President: What do you advise?

Blob: I’m sorry but we have no choice. If Beijing strangles an allied democracy into submission, with us only applying economic pressure from a distance, then our reputation as the leaders and guarantors collapses. A counter-blockade will take too long. We have to draw our sword.

President: Cassandra, you disagree?

Blood: I do, Madam President. Taiwan is not an ally. We don’t even recognise it. We don’t have a firm commitment to ride to its rescue. They have requested assistance — a counter-blockade does that. If we sail into China’s neighbourhood we invite a clash, over something China values more. If we calibrate our response, we can keep space for negotiation.

President: Sounds rational but won’t we look weak? We moderated our response before and their appetite has grown. I’ve made a point of resisting China’s bullying and encouraging Taiwan’s aspirations for freedom. Rather too well, it turns out.

Blob: Also, we only have a few weeks before Taiwan is brought to its knees. It depends on imports for food and fuel. China will absorb a blockade from us for longer.

President: So — what happens if I send in carrier groups to break the blockade?

Blob: Well, we’ve been here before over the Taiwan Strait, twice in the 1950s and 1995-6, and when we signalled resolve, China backed off. We have the bigger stick, so they are more likely to back off first.

President: What if they don’t though? Would we back off?

Blob: We will have to be prepared to sink some ships, if necessary.

Blood: And what would happen next?

Blob: That’s up to China, but if they think we are willing to go to the mat over this, they’ll blink first.

Blood: It’s different this time — this time Taiwan has de facto declared independence. And China is stronger, with more capability. It can find and sink our ships. 1996 was a humiliation that Beijing is determined not to relive. So don’t use bullshit examples.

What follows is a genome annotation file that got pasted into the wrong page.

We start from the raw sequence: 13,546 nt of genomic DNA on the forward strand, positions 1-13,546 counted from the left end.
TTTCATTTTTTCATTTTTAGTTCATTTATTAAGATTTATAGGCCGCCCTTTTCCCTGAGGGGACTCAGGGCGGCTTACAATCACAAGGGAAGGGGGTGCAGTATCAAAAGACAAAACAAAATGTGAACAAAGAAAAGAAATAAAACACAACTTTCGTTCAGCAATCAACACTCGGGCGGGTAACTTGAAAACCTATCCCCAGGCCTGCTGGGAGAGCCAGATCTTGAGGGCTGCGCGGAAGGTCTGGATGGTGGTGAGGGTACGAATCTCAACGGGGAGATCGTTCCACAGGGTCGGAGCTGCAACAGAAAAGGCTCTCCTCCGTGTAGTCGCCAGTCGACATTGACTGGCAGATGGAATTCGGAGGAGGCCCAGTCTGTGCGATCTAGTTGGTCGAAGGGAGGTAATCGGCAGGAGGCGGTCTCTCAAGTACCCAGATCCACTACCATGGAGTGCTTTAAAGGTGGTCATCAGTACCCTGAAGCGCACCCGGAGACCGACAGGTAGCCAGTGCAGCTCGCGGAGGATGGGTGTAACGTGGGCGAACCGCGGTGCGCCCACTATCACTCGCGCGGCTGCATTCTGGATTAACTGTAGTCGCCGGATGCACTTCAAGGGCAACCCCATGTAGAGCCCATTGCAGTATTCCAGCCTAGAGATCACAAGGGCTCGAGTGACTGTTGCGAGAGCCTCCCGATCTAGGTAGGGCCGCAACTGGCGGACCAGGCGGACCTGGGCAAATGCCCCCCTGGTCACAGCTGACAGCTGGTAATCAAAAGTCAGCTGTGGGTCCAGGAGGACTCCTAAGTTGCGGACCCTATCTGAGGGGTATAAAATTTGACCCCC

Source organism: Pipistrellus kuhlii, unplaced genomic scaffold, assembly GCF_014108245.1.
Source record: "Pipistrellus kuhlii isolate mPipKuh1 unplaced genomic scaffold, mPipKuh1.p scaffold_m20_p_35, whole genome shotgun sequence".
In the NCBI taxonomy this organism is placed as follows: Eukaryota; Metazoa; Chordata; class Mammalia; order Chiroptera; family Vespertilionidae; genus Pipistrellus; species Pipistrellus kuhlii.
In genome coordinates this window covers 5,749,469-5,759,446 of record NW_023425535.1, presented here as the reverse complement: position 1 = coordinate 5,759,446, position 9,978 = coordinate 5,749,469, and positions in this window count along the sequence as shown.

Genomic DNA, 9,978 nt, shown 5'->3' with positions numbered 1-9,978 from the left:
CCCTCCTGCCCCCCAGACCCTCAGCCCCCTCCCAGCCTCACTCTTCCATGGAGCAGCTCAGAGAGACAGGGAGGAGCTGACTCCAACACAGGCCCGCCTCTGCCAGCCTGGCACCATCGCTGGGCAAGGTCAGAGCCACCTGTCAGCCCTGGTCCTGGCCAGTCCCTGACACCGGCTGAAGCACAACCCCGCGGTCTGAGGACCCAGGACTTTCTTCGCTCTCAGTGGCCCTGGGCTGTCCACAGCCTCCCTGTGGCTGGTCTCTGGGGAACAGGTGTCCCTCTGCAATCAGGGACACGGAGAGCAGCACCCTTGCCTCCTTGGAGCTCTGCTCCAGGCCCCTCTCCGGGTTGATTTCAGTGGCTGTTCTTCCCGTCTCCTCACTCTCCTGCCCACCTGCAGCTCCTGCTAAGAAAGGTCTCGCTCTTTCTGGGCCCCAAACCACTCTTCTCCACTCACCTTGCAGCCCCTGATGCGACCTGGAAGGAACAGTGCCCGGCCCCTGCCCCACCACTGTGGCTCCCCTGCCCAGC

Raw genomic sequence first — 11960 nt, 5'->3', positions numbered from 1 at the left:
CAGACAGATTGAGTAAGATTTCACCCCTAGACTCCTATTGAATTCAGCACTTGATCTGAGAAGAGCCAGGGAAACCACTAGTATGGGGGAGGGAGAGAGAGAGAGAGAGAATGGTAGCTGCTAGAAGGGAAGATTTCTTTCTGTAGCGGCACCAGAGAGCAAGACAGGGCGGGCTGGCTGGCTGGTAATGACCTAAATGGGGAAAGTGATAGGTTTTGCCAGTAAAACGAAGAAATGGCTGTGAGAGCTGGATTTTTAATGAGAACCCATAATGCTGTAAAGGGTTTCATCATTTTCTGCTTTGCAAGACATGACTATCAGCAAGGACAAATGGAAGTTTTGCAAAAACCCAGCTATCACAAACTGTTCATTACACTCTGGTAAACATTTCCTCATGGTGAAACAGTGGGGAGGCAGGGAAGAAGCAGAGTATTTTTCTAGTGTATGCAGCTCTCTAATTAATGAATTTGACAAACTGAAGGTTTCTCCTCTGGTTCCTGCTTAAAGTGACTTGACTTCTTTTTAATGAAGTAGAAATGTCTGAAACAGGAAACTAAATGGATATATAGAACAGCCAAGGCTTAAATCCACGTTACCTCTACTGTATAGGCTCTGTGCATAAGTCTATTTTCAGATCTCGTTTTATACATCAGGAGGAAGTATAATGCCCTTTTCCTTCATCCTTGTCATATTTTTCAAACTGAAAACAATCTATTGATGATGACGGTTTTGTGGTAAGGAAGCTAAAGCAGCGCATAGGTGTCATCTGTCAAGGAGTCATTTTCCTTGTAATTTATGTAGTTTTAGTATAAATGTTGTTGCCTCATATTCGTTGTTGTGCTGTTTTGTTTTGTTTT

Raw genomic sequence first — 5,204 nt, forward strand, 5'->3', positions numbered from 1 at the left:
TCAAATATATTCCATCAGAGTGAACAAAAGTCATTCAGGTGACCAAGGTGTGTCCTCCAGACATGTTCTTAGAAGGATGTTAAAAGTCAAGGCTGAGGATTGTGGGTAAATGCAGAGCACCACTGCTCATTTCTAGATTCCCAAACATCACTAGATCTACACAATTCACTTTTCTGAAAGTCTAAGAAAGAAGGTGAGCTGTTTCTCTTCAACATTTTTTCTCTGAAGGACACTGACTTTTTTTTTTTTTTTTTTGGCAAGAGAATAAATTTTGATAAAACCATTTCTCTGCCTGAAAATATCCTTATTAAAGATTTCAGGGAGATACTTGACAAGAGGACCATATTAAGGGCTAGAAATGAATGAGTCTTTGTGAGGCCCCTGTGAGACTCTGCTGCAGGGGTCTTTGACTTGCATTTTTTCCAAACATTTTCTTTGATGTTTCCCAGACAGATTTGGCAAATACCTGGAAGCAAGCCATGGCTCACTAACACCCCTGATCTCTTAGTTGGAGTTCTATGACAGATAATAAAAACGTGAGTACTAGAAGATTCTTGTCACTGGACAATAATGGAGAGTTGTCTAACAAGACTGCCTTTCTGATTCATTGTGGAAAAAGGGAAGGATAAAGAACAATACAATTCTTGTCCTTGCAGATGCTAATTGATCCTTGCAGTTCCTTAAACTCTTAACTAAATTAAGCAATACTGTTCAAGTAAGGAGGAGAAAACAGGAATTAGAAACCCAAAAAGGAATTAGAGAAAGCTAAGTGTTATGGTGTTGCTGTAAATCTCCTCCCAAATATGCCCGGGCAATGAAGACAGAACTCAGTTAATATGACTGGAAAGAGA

President: Easy there. What’s the military balance?

Blood: To put it bluntly, Madam President, we ultimately have the upper hand but China could still hurt us badly. We’ve gamed this out. We have the technological lead but our forces are globally dispersed. China can concentrate its forces at home and flood the zone. China’s upgraded missile systems and range … even if this escalates without going nuclear it would get intense. They could try to blind us — knock out our satellites and sensors in space — and write down our forward bases in Guam and Japan, and right quick.

Blob: It’s not so clear — they haven’t fought a war since 1979. Their whole system is untrained.

Blood: Well, since we don’t know, we should be cautious about testing it. We should assume they are effective. If we start a shooting war, soon we will attack mainland targets. That looks like an attack on their nuclear forces, and then we’re away.

President: So who wins?

Blood: Given both sides would bleed a lot here, it comes down to the balance of wills. Taiwan is everything to China, it’s a very red line.

President: This isn’t just about Taiwan. It’s about our whole position in the world.

Blob: The whole Asian strategic order … we’ve publicly identified our interests with Asian democracies. And rightly so.

Blood: A big costly war would damage the regional order too.

President: Our allies are already nervous. If we blink here then what happens down the road?

Blood: Our allies are the problem.

Blob: No, they are our best asset. God almighty.

Blood: Not in this case. We can never care about Taiwan like China cares, so effectively we were bluffing. That’s why we should have just armed Taipei and kept it ambiguous, without increasing our commitments. Upping the ante emboldened Taipei and now their president’s declaration caught us off guard.

President: Ambiguity wasn’t working. China was pushing everywhere.

Blood: Not in Taiwan until we started …

President: We are where we are. So we can’t back down on this but it can’t go nuclear. Is that … possible?